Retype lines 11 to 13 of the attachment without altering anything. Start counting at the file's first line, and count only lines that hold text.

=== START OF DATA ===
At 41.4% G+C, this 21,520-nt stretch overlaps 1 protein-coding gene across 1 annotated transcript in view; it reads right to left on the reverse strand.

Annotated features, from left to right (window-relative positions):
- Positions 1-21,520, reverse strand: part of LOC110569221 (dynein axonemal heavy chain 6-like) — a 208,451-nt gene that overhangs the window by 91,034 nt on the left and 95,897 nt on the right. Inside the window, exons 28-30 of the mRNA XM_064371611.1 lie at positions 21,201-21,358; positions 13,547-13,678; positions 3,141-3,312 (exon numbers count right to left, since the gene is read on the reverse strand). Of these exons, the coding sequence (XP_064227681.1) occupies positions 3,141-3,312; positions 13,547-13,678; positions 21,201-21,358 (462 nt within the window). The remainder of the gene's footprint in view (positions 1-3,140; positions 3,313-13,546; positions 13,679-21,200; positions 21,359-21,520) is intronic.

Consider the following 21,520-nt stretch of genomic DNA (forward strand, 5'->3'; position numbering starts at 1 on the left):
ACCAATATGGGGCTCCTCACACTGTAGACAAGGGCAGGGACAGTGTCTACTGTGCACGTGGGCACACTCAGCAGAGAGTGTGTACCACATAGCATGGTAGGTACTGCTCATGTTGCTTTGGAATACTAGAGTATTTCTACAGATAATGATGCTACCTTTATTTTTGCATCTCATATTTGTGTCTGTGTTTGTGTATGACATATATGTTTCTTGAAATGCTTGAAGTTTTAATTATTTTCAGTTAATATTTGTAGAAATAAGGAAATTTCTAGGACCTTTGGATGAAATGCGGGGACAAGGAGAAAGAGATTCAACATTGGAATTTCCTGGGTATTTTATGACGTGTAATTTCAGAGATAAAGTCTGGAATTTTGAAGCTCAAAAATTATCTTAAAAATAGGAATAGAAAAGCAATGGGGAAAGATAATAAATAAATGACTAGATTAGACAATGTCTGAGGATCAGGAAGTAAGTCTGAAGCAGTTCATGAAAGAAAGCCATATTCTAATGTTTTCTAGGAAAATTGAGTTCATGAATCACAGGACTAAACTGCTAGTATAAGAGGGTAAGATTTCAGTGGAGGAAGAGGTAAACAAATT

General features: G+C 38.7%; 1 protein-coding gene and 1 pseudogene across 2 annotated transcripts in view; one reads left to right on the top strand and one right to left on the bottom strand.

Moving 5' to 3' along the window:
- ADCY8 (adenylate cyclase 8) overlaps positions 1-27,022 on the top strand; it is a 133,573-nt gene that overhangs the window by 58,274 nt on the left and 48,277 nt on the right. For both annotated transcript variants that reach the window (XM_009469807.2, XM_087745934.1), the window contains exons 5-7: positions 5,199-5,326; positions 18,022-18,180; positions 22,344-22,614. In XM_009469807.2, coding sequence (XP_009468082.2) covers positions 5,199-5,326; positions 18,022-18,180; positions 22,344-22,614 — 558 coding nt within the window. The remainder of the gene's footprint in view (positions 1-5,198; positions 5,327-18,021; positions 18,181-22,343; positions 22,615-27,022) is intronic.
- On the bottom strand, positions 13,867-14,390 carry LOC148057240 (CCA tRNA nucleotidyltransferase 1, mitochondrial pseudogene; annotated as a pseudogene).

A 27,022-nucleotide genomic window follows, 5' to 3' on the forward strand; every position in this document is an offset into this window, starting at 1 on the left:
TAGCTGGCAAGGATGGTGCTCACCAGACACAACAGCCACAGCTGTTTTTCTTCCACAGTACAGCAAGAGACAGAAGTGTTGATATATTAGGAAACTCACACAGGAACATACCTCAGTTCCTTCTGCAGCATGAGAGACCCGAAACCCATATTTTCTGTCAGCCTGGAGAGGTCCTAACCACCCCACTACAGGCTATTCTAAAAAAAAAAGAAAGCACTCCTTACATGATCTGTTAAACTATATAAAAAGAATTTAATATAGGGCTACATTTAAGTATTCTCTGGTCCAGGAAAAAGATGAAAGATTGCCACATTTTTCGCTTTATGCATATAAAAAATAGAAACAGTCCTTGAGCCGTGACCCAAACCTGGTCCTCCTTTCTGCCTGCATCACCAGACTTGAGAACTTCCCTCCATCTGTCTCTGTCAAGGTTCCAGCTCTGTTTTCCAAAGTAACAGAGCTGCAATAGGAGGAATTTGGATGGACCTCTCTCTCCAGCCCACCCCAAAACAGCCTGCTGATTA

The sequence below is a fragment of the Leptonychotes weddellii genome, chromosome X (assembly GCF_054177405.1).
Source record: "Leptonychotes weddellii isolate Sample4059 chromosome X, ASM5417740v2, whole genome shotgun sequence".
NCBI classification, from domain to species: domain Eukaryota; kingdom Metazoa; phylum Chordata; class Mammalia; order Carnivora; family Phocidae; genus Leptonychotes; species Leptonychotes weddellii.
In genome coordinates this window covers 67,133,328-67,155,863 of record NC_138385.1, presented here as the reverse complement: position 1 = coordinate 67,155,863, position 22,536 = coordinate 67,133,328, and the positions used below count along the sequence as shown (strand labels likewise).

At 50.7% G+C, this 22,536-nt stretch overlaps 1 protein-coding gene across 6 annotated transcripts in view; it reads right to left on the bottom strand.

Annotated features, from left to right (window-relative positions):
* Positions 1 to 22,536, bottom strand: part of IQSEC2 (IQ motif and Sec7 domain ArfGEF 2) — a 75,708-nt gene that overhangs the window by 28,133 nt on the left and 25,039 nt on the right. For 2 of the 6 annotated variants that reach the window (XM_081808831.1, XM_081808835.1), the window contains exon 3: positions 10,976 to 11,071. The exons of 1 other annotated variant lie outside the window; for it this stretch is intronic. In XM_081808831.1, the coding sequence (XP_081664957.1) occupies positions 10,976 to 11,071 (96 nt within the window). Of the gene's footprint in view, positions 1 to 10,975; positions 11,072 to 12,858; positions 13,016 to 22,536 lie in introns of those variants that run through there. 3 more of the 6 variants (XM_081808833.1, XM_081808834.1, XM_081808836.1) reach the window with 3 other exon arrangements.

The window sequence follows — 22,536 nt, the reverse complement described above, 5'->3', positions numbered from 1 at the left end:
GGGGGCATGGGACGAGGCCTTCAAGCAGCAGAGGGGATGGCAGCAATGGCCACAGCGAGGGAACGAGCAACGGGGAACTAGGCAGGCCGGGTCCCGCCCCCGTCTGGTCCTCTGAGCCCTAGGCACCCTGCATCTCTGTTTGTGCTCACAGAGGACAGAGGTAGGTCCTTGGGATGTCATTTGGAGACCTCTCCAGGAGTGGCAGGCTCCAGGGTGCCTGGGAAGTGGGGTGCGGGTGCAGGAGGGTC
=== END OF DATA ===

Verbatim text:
TAGCTGGCAAGGATGGTGCTCACCAGACACAACAGCCACAGCTGTTTTTCTTCCACAGTACAGCAAGAGACAGAAGTGTTGATATATTAGGAAACTCACACAGGAACATACCTCAGTTCCTTCTGCAGCATGAGAGACCCGAAACCCATATTTTCTGTCAGCCTGGAGAGGTCCTAACCACCCCACTACAGGCTATTCTAAAAAAAAAAGAAAGCACTCCTTACATGATCTGTTAAACTATATAAAAAGAATTTAATATAGGGCTACATTTAAGTATTCTCTGGTCCAGGAAAAAGATGAAAGATTGCCACATTTTTCGCTTTATGCATATAAAAAATAGAAACAGTCCTTGAGCCGTGACCCAAACCTGGTCCTCCTTTCTGCCTGCATCACCAGACTTGAGAACTTCCCTCCATCTGTCTCTGTCAAGGTTCCAGCTCTGTTTTCCAAAGTAACAGAGCTGCAATAGGAGGAATTTGGATGGACCTCTCTCTCCAGCCCACCCCAAAACAGCCTGCTGATTA

The sequence below is a fragment of the Leptonychotes weddellii genome, chromosome X (assembly GCF_054177405.1).
Source record: "Leptonychotes weddellii isolate Sample4059 chromosome X, ASM5417740v2, whole genome shotgun sequence".